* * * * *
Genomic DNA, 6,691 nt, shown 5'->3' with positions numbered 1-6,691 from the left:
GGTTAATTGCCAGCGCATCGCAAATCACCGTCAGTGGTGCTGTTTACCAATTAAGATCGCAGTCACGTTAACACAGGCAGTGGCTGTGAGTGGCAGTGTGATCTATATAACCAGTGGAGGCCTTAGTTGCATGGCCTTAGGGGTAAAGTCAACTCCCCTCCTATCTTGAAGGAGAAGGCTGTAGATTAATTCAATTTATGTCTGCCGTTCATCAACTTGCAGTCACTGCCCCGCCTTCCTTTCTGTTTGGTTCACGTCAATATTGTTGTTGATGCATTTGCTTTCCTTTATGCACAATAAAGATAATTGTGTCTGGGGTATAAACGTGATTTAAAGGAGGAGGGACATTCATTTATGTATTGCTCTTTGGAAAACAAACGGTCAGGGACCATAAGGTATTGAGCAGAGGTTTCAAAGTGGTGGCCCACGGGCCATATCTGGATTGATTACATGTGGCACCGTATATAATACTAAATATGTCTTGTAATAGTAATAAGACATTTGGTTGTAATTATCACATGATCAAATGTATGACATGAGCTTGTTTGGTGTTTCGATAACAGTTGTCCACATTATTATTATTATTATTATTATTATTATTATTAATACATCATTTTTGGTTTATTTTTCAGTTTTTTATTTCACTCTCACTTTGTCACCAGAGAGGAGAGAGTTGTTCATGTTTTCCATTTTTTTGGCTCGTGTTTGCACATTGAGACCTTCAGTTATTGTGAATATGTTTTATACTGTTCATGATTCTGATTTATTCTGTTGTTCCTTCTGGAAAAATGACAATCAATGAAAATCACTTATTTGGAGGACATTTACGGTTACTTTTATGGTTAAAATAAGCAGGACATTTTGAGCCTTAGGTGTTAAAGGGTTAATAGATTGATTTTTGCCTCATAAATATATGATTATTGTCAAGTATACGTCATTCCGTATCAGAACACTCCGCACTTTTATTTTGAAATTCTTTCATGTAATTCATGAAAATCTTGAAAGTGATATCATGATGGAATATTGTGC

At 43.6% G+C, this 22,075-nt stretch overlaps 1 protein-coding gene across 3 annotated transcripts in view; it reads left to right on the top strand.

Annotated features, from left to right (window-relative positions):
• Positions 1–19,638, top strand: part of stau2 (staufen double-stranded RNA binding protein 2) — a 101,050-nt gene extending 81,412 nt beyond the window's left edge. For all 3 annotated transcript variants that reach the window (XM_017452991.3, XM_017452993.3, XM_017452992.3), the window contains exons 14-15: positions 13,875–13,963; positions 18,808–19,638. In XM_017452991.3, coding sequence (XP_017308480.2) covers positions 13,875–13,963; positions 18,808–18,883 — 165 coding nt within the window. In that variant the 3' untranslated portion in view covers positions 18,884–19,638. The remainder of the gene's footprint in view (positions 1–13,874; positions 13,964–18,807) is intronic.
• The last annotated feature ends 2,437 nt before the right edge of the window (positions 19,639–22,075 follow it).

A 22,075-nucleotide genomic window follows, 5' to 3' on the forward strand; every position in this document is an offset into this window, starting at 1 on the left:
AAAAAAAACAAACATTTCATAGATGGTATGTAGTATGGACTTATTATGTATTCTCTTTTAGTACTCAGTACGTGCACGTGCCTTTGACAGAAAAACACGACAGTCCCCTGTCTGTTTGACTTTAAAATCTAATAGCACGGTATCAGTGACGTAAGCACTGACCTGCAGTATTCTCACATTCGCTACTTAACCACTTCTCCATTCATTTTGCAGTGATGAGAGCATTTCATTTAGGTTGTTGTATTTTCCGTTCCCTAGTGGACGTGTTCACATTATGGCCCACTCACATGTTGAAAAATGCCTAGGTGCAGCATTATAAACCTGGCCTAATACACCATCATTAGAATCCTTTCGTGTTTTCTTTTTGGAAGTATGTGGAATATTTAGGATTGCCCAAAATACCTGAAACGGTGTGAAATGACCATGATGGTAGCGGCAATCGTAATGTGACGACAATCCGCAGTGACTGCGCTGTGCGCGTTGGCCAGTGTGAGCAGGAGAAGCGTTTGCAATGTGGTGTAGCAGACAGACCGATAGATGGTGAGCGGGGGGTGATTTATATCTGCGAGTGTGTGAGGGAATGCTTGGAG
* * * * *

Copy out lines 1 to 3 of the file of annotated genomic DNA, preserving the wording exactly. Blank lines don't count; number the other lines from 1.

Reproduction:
Genomic DNA, 6,691 nt, shown 5'->3' with positions numbered 1-6,691 from the left:
GGTTAATTGCCAGCGCATCGCAAATCACCGTCAGTGGTGCTGTTTACCAATTAAGATCGCAGTCACGTTAACACAGGCAGTGGCTGTGAGTGGCAGTGTGATCTATATAACCAGTGGAGGCCTTAGTTGCATGGCCTTAGGGGTAAAGTCAACTCCCCTCCTATCTTGAAGGAGAAGGCTGTAGATTAATTCAATTTATGTCTGCCGTTCATCAACTTGCAGTCACTGCCCCGCCTTCCTTTCTGTTTGGTTCACGTCAATATTGTTGTTGATGCATTTGCTTTCCTTTATGCACAATAAAGATAATTGTGTCTGGGGTATAAACGTGATTTAAAGGAGGAGGGACATTCATTTATGTATTGCTCTTTGGAAAACAAACGGTCAGGGACCATAAGGTATTGAGCAGAGGTTTCAAAGTGGTGGCCCACGGGCCATATCTGGATTGATTACATGTGGCACCGTATATAATACTAAATATGTCTTGTAATAGTAATAAGACATTTGGTTGTAATTATCACATGATCAAATGTATGACATGAGCTTGTTTGGTGTTTCGATAACAGTTGTCCACATTATTATTATTATTATTATTATTATTATTATTAATACATCATTTTTGGTTTATTTTTCAGTTTTTTATTTCACTCTCACTTTGTCACCAGAGAGGAGAGAGTTGTTCATGTTTTCCATTTTTTTGGCTCGTGTTTGCACATTGAGACCTTCAGTTATTGTGAATATGTTTTATACTGTTCATGATTCTGATTTATTCTGTTGTTCCTTCTGGAAAAATGACAATCAATGAAAATCACTTATTTGGAGGACATTTACGGTTACTTTTATGGTTAAAATAAGCAGGACATTTTGAGCCTTAGGTGTTAAAGGGTTAATAGATTGATTTTTGCCTCATAAATATATGATTATTGTCAAGTATACGTCATTCCGTATCAGAACACTCCGCACTTTTATTTTGAAATTCTTTCATGTAATTCATGAAAATCTTGAAAGTGATATCATGATGGAATATTGTGC

At 43.6% G+C, this 22,075-nt stretch overlaps 1 protein-coding gene across 3 annotated transcripts in view; it reads left to right on the top strand.